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The Acquisitions of Mobile Homes

Sam Zell’s Equity LifeStyle Properties acquired Davie mobile home park for $50.35 million last summer, which is 97 times what the owners of the property paid half a century ago. But they weren’t finished there. Hungry for more, the company acquired another mobile home park near Riviera Beach for a staggering $49.5 million. This makes Equity LifeStyle the largest mobile park owner in North America.

 

According to Equity LifeStyle’s quarterly report filed with the Securities and Exchange Commission, the mobile home park business is in exponential growth mode. “We believe that demand from baby boomers for manufactured housing and RV communities will continue to outpace supply for several years,” the report states. “We also believe that our properties and our business model provide an opportunity for increased cash flows and appreciation in value.”

 

The competition is on against other institutional REITs, such as the Carlyle Group who also has its sights on mobile home parks and the profit margins that come with them. They are also competing against the local developers. More and more developers are becoming mobile home park moguls.

 

“It is all about chasing yield and buying recession-proof product,” said Miami Beach-based commercial Realtor and Analytics Miami founder Ana Bozovic. “Equity groups and institutional investors all know we are at the end of the cycle, and mobile homes are the most recession-proof housing stock in existence.”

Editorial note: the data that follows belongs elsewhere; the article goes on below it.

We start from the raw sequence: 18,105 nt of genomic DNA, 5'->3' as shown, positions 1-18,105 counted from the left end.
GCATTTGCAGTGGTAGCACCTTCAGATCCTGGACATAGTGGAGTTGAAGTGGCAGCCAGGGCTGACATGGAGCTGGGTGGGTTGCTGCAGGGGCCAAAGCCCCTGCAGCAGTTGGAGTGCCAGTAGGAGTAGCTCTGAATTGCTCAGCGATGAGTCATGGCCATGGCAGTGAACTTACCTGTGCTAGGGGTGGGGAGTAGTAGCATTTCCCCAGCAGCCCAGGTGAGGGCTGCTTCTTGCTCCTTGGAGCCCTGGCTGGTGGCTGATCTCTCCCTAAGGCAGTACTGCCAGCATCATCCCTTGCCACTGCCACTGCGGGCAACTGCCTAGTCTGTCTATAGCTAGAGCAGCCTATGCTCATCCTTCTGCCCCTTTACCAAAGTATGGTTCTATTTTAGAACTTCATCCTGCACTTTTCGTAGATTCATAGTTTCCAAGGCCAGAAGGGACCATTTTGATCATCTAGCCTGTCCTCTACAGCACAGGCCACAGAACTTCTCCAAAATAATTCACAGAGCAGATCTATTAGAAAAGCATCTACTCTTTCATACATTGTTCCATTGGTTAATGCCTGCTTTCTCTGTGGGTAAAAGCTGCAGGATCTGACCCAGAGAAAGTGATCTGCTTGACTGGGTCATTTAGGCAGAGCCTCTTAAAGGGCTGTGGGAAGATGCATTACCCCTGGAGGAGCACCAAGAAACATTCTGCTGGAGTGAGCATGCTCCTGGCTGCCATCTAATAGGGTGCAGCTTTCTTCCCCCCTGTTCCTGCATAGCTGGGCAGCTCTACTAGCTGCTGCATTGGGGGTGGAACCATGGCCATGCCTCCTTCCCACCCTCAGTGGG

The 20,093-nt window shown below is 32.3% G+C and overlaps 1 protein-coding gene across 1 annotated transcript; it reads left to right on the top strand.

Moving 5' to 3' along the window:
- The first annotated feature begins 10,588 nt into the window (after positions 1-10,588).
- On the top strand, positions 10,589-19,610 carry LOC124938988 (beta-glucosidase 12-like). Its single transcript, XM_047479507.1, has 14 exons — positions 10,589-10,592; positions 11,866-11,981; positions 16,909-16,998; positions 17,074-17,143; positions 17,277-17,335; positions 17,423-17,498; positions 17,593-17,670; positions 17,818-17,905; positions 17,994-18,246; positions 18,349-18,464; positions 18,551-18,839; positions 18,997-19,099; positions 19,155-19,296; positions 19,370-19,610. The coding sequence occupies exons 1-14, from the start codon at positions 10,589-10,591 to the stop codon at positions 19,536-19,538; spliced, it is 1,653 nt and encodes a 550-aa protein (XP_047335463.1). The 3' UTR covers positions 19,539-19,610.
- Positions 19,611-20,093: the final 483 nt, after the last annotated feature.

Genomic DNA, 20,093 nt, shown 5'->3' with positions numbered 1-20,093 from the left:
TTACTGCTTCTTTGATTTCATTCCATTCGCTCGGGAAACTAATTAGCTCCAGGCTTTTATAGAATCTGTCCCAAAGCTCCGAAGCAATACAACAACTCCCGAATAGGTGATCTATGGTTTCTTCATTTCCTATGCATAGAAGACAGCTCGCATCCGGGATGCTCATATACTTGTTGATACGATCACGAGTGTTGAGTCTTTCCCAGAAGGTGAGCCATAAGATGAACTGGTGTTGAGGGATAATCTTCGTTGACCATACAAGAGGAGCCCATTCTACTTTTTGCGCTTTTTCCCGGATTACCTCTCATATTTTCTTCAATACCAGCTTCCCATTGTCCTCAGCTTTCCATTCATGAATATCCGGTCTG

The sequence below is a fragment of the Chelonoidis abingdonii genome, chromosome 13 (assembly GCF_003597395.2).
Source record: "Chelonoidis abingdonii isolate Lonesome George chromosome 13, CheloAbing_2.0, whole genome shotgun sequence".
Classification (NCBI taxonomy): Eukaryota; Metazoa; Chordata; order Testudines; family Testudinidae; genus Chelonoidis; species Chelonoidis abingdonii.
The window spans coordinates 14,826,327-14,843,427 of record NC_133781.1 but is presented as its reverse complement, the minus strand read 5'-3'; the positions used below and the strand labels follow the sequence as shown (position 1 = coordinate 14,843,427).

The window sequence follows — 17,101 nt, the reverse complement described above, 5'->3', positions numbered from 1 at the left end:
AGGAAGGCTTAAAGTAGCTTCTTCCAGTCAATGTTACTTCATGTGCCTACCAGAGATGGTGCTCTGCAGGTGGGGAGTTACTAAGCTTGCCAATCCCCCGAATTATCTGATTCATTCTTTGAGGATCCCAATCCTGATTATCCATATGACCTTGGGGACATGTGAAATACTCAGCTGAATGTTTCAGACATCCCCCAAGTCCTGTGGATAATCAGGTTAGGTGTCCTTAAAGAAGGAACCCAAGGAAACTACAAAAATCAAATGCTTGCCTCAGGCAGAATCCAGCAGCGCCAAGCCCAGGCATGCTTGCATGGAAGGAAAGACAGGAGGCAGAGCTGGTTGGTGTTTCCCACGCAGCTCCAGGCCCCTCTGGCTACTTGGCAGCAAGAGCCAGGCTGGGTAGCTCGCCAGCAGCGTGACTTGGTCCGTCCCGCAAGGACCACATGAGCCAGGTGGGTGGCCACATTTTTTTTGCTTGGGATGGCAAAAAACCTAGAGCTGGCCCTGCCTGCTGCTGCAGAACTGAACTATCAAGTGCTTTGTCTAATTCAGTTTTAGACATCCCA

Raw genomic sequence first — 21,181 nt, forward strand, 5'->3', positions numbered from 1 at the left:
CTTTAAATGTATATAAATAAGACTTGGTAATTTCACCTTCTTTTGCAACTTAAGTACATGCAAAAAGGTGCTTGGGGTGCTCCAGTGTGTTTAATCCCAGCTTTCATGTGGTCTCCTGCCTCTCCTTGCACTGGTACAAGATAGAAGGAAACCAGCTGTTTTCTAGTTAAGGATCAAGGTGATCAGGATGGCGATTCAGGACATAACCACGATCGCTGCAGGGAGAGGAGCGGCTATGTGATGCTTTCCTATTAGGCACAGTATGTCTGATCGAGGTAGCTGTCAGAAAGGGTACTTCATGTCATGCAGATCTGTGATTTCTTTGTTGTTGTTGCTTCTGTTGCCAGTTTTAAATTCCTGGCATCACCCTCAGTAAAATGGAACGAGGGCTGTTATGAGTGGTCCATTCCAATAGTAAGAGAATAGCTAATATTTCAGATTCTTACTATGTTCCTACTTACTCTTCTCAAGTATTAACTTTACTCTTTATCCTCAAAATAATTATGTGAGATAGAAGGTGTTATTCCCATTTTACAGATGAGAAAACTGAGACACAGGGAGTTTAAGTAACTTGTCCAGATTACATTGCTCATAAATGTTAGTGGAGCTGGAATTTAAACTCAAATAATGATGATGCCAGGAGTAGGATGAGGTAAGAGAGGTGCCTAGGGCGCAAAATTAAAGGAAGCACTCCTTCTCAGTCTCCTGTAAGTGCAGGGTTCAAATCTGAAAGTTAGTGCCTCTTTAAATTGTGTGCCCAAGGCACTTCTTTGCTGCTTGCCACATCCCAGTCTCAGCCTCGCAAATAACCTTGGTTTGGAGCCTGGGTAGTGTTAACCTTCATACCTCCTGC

Bozovic said all of her big clients are sitting on cash and searching for assets that yield consistent returns. “The smart-money players like Zell have all made fortunes anticipating the next downturn, and this is what they are doing here,” she said. “Mobile homes are just cash machines. Institutional buyers can get a park at a 4 percent cap rate. Rents go up and they optimize the operation.”

 

According to the Florida Department of Health, the agency that issues mobile home, lodging and recreational park licenses, there are 5,456 such facilities in the state. 

 

“They are very desirable, cash-flow-wise,” Mulkey said. “You don’t have to put up with a lot of dips in the economy, especially with the senior mobile home communities. Most of them pay rent with their Social Security checks. Even in a recession, they still pay rent. I get calls all the time from people looking to buy mine, but they are not for sale,” he said. “I don’t blame them for trying.”

 

According to brokers, a major reason why investors are seeking out mobile home park deals is because of their customer base. People who live in mobile homes are comfortable in their space and won’t usually go shopping for another home. Especially when the wealth gap in America is growing wider. In the U.S., roughly 22 million people live in mobile homes, according to a 2018 report by the Manufactured Housing Institute, a trade association for the industry.

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